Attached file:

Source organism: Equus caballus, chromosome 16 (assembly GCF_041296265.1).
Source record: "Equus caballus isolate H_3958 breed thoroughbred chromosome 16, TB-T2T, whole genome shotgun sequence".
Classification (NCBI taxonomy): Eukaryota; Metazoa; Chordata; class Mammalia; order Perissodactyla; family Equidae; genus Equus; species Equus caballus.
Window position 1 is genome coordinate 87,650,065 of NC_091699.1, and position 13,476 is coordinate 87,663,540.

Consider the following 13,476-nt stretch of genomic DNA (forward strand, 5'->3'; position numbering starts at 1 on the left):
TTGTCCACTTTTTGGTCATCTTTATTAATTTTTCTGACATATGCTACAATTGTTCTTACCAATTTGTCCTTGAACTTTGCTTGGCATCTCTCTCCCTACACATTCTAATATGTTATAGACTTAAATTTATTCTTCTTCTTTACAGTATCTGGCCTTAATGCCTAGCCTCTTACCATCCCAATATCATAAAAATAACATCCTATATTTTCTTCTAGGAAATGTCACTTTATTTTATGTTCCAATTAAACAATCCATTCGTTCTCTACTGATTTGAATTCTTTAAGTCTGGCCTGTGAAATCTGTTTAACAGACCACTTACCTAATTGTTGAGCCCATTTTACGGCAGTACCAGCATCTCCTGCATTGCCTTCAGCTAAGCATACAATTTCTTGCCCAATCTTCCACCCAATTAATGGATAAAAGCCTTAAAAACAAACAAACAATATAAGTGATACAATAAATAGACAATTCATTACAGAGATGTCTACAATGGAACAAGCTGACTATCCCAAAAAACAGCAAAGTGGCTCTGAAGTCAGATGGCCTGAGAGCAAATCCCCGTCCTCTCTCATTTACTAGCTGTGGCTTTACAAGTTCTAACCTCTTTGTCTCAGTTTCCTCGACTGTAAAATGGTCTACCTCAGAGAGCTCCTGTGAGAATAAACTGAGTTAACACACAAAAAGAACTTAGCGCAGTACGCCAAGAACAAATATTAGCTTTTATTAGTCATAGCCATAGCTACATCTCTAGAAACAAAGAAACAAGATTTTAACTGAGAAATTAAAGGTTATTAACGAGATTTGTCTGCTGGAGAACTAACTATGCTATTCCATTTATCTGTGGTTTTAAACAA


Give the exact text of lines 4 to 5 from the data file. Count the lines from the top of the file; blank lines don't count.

Window position 1 is genome coordinate 87,650,065 of NC_091699.1, and position 13,476 is coordinate 87,663,540.

Consider the following 13,476-nt stretch of genomic DNA (forward strand, 5'->3'; position numbering starts at 1 on the left):